16 December 2009

Archival images of fat people, pathology and medicalisation

The Wellcome Library is one of my favourite places in London. Interested in vintage accounts of sexual deviation framed as medical concern? Or illuminated medieval manuscripts of nuns being bled? Or recipes for Laudanum? Sure you are! The Wellcome, a repository for all things medical, including the social history and social construction of health, is the place to find this stuff. It's magical.

Part of the Wellcome Library's online presence includes wellcome images, an image library that features a load of creative commons material, which means that you can download digital versions for free. I like to mooch around the image library from time to time, it's a visual delight. Have a click and waste some time there.

Of course the search keywords that interest me the most are: 'obesity,' 'obese' and 'fat'. The contemporary results are a mish-mash of stock images, which are fascinating in the way that they code fatness. So we get photographs of tape measures, 'unhealthy' food, fat cells; measured bodies, energy balance, abstracted fatness. I often wonder what it's like to be a fat model posing for these kinds of images eating junk food, standing on scales, prodding at their bodies. I wonder what they get paid, how they feel about reiterating stereotypes.

But the historical images are where it's really at.

Pictures of remarkable-looking fat people make up the majority of these images. Can we get a round of applause for Tom Ton, Miss Rosie and Ruby Westwood, William Ball, Paul Butterbrodt and the amazing Mr Campbell? Or Edward Bright of Maldon, who now has a street named after him? Or Daniel Lambert, another famously fat man? Thank you for existing, fat ancestors.

It's interesting to see incredible/gruesome late medieval woodcuts of fat men apparently being treated for their obesity with leeches, though I wonder if this is a more contemporary interpretation of what is going on in the images. There are a number of etchings, too, of various 'obese gouty men'! So fat people turn up as patients quite early on, but they are also presented in the collection as as caricatures, and as health professionals too. I really like the image of the fat midwife heading off to work.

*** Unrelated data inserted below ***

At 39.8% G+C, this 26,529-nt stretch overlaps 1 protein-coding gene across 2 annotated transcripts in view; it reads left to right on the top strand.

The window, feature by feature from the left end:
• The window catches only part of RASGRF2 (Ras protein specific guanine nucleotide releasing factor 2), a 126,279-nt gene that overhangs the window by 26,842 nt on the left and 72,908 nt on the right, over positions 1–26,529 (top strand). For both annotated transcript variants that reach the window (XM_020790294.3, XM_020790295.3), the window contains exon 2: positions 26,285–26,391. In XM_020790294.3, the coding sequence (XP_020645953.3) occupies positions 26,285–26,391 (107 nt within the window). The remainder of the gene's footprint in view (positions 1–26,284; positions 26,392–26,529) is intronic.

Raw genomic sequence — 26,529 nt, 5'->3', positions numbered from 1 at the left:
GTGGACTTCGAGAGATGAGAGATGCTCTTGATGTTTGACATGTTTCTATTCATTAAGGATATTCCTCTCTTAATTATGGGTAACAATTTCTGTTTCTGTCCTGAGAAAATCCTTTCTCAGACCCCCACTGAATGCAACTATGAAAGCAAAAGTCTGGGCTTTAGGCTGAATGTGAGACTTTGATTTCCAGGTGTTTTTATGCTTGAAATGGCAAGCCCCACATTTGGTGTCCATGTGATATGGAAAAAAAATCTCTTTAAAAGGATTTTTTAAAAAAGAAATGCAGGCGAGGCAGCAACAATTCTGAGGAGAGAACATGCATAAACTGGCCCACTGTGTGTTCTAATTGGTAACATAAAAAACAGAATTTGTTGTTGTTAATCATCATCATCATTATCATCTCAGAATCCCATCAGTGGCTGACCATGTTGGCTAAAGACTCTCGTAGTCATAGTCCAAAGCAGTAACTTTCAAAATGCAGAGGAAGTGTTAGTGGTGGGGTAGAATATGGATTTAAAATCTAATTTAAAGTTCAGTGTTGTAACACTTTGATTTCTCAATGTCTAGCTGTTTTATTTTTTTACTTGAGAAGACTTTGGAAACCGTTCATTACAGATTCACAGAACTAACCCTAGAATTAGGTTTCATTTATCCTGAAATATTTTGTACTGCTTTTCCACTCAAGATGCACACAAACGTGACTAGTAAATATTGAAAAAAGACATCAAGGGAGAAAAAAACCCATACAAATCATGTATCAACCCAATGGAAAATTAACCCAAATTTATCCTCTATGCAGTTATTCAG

The images show some of the ways in which fatness has become medicalised. The photograph of a fat man with "infantilism and thyroid disorder" interests me, not least because this poor fellow is utterly dehumanised in the photograph, but because infantilism and thyroid disorders were some of the earlier ways that fatness was pathologised. 'Race' and fatness are also medicalised and pathologised in colonialist images of 'a female Hottentot with steatopygy.'

One set of images disturbs me in similar ways to the racist 'Hottentot' imagery. It's a series of photographs from the late 1880s by Eadweard Muybridge. He's the photographer-scientist who pioneered the use of photographs to capture motion. You might be familiar with his images of people jumping, or horses running. The Wellcome has a series of photographs of a fat woman walking and 'getting up off the ground.' She's described as 'gargantuan' in the catalogue, and one of the accompanying keywords is 'huge'. Again, I wonder who she is, what it was like for her to be photographed naked. I'm searching for the scraps of her humanity that have been obliterated by the way she has been classified by whoever catalogued these photographs of her. I'm appalled, though not surprised, by her Othering in the eyes of the anonymous picture librarian who labelled her, and that this way of seeing her is constructed here as neutral, scholarly, scientific fact.


wriggles said...

Funny, 'gargantuan' and 'huge' actually sound better to me-as that's just size- than 'morbid' and 'supermorbid', so much for progress.

As for the term dehumanised, I don't know if it's just me but I'm having increasing problems with the way it is used at times.

She is photographed unsympathetically and without empathy, but I feel like saying she is dehumanised is playing into the hands of the photographer or whoever directed that she should be treated this way.

I feel like it is they who have dehumanised, or reduced themselves. She seems to have real dignity and actually possesses her own body, if that makes sense. There is a shot of her looking shy, but on the whole, no sense of shame.

The fact that she yielded to no more than doing as she was told, makes these pictures tolerable for us.

I feel in that sense, she defeated them.

Jackie said...

I appreciate you critique of the nameless-ness of this woman. I love her smile! And the way she's touching her body she looks like she's having a good time. It made me smile back at her. She is not a 'medical' image to me at all. Thanks!

Anonymous said...

You mean to tell me that fat people existed before the 1970s? Surely not! /sarcasm

Anonymous said...

I love that picture of the fat midwife. I myself am a fat nurse in training - for the nurse part, might I add, I've got the fat part down - and I find those kind of searches fascinating.
The last picture made me feel quite sad, because she'll forever be known as search: "fat." Rather than whoever she really was.

wm schupbach said...

Was very interested to read this posting and the comments, many thanks. I have changed the Wellcome Library description as a result. See my posting on the Wellcome Library blog:

William Schupbach
Wellcome Library

Charlotte Cooper said...

William, that's incredible! Thank you!